DIPLOMATIC PARKING VOILATIONS IN NEW YORK CITY
Corruption has usually been defined as "the abuse of public office for private gain (Dearden 3). Corruption is believed to be a major factor impeding economic development (Fisman and Miguel 2). The economic consequences of extensive corruption include low labour productivity, unequal distribution of incomes, reduced investment and consequently lower growth (Dearden 9). However the importance of cultural values in influencing corruption is poorly understood (Khan and Jomo). Even less understood is the importance of legal enforcement versus cultural norms in controlling corruption. As a means of exploring and untangling these factors, Fisman and Miguel performed a natural experiment making use of the stationing of thousands of diplomats from around the world in New York City. Diplomatic immunity for the diplomats’ means there is zero legal enforcement of diplomatic parking violations. Diplomatic immunity provides consular officials and their families with protection from prosecution or lawsuits in their host country. The original intent of these laws was to protect diplomats from mistreatment abroad; especially in countries not on friendly terms with the home country (Vienna Convention on Diplomatic Relations). Use of this setting has allowed Fisman and Miguel to examine the role of cultural norms alone in corruption.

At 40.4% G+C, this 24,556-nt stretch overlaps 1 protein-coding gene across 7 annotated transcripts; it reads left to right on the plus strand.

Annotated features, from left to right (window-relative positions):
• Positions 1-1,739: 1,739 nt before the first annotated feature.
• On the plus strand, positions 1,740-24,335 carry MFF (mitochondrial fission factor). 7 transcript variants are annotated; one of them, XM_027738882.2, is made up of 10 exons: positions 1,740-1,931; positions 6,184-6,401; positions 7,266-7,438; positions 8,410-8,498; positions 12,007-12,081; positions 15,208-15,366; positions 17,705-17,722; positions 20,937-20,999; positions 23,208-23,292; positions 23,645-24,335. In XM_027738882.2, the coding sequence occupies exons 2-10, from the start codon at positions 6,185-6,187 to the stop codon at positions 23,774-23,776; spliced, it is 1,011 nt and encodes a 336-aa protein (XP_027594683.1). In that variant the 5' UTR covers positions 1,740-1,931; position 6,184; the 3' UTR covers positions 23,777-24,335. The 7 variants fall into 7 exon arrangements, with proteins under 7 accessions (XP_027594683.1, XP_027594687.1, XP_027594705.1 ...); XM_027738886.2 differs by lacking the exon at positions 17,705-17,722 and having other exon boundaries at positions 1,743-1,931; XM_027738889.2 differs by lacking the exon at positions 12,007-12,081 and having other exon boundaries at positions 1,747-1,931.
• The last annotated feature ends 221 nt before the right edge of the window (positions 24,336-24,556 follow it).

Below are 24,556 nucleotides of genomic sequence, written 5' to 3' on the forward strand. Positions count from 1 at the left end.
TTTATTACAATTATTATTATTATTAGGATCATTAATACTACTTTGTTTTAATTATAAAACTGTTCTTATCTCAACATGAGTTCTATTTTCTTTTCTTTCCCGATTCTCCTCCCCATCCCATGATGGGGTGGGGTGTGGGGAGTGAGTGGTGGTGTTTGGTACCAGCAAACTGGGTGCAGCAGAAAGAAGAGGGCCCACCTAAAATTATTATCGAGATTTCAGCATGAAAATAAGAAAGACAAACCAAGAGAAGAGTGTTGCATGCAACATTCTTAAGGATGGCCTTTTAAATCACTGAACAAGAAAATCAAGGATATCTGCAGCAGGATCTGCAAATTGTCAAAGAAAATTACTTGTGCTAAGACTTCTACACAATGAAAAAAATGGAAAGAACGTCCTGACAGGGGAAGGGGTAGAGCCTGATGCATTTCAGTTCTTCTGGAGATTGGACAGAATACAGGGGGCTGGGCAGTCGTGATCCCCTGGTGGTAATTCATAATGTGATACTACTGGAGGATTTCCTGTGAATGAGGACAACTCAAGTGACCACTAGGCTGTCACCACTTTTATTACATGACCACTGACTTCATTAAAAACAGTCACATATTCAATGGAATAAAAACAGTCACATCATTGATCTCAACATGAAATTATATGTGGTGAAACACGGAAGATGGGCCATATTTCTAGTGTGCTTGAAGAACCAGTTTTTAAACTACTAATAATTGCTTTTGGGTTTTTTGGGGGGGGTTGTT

This setting has a number of advantages.
This setting essentially strips out enforcement effects (thereby allowing the focus to remain exclusively on the impact of the cultural norms) and removes the problem of accounting for differential legal enforcement levels across different countries. This allowed the researchers to interpret the diplomats’ behavior as reflecting their underlying propensity to break rules for private gain when enforcement is not a consideration. Given that U.N. diplomats are mostly based in Midtown Manhattan, the problem of unobserved differences in parking availability...